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I want to be a midwife. What will my salary be?

You need to love newborns and be ready to be on call at all times

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This story is part of the Globe Careers’ series looking at specific jobs, with their qualifications, descriptions, responsibilities and current salaries. For more, see our Salaries Series.

Job: Midwife

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Salary:
Average take-home pay is between $60,000 to $80,000 and depends the province where they practice.

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Education:
A four-year bachelor degree in midwifery, which is offered at seven universities across Canada, including the University of British Columbia in Vancouver and McMaster University in Hamilton, Ont. Tuition is about $25,000 for the four-year program, depending on location. There also a handful of community-based programs offered by aboriginal communities in Canada.

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The job:
A health care professional who provides care for women during the full duration of a pregnancy, including the birth and for about two months afterward. In Canada, midwives are independent practitioners, unlike in other countries where they work under supervision, according to Joanna Nemrava, president of the Canadian Association of Midwives.

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Midwives work in homes and hospitals, and often in conjunction with other health care professionals such as doctors and nurses. Midwives are regulated by provincial health authorities.

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By the numbers:
The profession is almost exclusively women, but the first male midwife (Otis Kryzanauskas is pictured here in 2012 with a child he delivered) graduated from McMaster in 2012.

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Job prospects:
“It’s a very rapidly growing profession,” says Ms. Nemrava, and universities have expanded their programs to accommodate the growing demand across the country.

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Midwifery is not yet completely recognized by other medical professionals, according to the federal government. “Although midwives are legally permitted to practise in hospitals, until now, only some hospitals had signed an agreement to that effect,” says Service Canada.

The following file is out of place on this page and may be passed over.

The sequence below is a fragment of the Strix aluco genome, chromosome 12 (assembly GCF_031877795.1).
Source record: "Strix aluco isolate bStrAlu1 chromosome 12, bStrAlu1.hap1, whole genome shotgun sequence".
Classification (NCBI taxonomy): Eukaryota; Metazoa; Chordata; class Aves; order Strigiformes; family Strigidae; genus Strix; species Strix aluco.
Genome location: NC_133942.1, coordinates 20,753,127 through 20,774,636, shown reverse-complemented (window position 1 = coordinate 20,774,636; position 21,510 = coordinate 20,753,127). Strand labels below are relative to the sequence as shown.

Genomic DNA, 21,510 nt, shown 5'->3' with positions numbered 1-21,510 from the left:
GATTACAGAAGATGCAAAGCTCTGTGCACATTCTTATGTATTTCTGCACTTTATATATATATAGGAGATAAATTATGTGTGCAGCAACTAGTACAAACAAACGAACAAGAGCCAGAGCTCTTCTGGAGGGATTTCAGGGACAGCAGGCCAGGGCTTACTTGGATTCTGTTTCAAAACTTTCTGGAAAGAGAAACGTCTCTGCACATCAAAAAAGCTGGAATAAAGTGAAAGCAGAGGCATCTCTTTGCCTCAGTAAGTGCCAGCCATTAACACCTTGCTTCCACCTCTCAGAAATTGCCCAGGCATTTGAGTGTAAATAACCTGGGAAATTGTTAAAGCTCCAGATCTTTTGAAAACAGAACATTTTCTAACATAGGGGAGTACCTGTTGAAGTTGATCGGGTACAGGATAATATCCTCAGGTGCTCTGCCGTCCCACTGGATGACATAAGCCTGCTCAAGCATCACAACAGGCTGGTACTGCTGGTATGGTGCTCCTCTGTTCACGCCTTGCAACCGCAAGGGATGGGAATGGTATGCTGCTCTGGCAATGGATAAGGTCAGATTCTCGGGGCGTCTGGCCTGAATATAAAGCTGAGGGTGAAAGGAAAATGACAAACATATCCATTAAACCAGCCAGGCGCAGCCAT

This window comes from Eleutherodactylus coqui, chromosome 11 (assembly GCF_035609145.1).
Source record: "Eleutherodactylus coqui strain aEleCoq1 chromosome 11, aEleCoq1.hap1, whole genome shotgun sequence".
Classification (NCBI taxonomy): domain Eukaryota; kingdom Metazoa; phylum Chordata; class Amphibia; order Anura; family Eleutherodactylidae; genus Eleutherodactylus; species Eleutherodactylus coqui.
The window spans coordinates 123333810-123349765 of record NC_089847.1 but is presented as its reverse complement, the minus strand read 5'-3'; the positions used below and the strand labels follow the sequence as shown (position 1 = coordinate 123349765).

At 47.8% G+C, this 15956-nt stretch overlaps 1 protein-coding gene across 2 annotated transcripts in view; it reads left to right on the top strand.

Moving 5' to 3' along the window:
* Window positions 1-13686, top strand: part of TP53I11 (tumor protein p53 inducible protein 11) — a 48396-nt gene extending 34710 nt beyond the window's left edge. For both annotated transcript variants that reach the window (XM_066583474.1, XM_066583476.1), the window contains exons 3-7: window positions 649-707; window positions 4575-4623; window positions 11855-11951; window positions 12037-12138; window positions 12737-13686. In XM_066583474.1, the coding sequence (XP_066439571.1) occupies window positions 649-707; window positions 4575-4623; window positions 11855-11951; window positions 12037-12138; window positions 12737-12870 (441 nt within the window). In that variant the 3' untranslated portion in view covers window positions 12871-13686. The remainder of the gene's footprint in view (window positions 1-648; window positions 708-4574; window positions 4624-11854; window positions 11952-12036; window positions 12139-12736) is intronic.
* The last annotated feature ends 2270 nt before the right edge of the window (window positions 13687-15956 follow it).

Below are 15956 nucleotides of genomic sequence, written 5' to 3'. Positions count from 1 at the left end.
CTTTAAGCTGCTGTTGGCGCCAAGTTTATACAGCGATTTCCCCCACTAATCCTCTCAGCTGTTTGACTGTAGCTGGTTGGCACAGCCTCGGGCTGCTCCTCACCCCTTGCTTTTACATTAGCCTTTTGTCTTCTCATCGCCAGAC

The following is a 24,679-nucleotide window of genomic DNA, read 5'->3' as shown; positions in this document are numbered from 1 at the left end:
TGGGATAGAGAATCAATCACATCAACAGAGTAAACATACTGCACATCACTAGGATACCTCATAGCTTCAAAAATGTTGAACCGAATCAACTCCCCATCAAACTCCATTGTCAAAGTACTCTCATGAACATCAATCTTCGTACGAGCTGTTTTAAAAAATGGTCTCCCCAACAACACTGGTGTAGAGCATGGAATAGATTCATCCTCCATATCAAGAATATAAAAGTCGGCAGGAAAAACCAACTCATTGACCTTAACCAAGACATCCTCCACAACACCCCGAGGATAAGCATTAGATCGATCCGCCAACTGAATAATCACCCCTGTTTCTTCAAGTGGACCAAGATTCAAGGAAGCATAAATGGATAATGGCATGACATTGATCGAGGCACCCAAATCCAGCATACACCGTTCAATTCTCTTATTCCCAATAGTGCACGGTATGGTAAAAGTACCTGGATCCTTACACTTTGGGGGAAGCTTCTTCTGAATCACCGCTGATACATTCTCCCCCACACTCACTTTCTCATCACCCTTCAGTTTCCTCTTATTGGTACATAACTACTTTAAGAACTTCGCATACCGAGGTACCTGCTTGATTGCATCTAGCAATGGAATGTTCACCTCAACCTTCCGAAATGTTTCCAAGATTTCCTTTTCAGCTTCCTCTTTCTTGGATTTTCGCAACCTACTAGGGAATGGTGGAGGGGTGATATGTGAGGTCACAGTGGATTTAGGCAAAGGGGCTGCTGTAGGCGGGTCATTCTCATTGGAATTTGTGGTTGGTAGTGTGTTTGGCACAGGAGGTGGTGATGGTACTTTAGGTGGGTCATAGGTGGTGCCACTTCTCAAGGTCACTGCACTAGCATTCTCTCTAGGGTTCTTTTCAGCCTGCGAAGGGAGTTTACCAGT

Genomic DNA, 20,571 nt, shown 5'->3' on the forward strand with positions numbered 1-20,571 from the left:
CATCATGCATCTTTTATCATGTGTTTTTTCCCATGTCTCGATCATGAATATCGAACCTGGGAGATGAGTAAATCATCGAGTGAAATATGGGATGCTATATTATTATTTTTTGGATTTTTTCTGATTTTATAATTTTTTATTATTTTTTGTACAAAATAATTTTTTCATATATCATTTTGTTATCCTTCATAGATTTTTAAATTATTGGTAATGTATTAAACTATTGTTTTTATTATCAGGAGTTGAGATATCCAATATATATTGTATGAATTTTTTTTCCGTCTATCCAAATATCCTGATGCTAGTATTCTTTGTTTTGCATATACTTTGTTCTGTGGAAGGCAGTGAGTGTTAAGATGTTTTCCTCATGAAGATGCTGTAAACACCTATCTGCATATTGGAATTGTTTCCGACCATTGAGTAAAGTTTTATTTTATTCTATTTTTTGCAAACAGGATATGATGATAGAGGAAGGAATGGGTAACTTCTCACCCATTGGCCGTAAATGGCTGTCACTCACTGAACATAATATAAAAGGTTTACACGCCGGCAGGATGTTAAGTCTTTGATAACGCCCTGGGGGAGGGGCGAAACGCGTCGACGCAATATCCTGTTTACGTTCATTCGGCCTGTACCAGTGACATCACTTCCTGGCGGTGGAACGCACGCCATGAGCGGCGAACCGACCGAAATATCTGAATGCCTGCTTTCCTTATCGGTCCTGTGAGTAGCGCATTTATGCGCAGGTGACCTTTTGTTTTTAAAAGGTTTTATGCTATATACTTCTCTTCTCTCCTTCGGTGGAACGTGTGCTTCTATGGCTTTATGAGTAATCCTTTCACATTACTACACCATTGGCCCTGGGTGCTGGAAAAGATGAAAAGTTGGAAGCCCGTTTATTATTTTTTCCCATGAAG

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Challenges:
Given the unpredictable nature of the profession, midwives are always on call. This means midwives can work odd hours, need to be flexible and have understanding families. They also handle a lot of stress and need to be calm when the mothers they are working with – and their husbands or families – aren’t.

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Why they do it:
“A lot of women who chose midwifery are interesting in advocacy, women’s rights, social justice,” said Ms. Nemrava. Some have gone through their own childbirth experience and haven’t been satisfied with the care, including the short hospital stays and busy clinics, she says. “Others are just really interested in babies, love newborns and want to be part of that.”

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Misconceptions:
People think midwives have a “hippie” approach to health care and only perform at-home births. That’s not true, says Ms. Nemrava, citing the hospital births that are part of the profession.

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Many people also don’t realize the service is covered by provincial health plans. Another misconception is that midwives only do natural childbirths and dismiss use of drugs to ease pain. Ms. Nemrava says pain relief can be used in hospitals if the patient wants it.

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Give us the real scoop:

Are you a midwife in Canada?

Write a note in the comments area or e-mail your comment to careerquestion@globeandmail.com and tell us what you would tell others who are interested in the profession.

Want to read more stories from our Salaries Series? Click here.

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